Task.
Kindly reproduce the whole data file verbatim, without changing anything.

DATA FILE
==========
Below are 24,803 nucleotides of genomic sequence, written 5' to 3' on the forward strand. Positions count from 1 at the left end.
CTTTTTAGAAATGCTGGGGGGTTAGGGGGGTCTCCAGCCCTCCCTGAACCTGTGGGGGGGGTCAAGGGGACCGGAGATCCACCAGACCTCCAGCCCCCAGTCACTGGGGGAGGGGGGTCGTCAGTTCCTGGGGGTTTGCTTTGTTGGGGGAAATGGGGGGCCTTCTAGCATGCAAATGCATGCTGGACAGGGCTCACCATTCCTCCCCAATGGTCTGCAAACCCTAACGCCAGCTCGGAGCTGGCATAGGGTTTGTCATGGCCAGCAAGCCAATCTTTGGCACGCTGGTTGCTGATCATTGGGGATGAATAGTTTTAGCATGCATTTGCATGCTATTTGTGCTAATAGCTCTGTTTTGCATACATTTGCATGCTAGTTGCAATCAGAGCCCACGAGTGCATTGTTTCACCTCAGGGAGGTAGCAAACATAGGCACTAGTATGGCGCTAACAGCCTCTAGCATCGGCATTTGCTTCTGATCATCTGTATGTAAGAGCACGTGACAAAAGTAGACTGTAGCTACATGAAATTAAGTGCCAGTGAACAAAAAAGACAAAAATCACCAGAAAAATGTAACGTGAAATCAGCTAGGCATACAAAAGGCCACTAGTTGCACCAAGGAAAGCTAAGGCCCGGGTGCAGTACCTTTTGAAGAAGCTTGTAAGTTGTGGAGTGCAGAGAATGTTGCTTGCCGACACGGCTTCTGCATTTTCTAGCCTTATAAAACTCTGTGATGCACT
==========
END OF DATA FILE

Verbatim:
Below are 24,803 nucleotides of genomic sequence, written 5' to 3' on the forward strand. Positions count from 1 at the left end.
CTTTTTAGAAATGCTGGGGGGTTAGGGGGGTCTCCAGCCCTCCCTGAACCTGTGGGGGGGGTCAAGGGGACCGGAGATCCACCAGACCTCCAGCCCCCAGTCACTGGGGGAGGGGGGTCGTCAGTTCCTGGGGGTTTGCTTTGTTGGGGGAAATGGGGGGCCTTCTAGCATGCAAATGCATGCTGGACAGGGCTCACCATTCCTCCCCAATGGTCTGCAAACCCTAACGCCAGCTCGGAGCTGGCATAGGGTTTGTCATGGCCAGCAAGCCAATCTTTGGCACGCTGGTTGCTGATCATTGGGGATGAATAGTTTTAGCATGCATTTGCATGCTATTTGTGCTAATAGCTCTGTTTTGCATACATTTGCATGCTAGTTGCAATCAGAGCCCACGAGTGCATTGTTTCACCTCAGGGAGGTAGCAAACATAGGCACTAGTATGGCGCTAACAGCCTCTAGCATCGGCATTTGCTTCTGATCATCTGTATGTAAGAGCACGTGACAAAAGTAGACTGTAGCTACATGAAATTAAGTGCCAGTGAACAAAAAAGACAAAAATCACCAGAAAAATGTAACGTGAAATCAGCTAGGCATACAAAAGGCCACTAGTTGCACCAAGGAAAGCTAAGGCCCGGGTGCAGTACCTTTTGAAGAAGCTTGTAAGTTGTGGAGTGCAGAGAATGTTGCTTGCCGACACGGCTTCTGCATTTTCTAGCCTTATAAAACTCTGTGATGCACT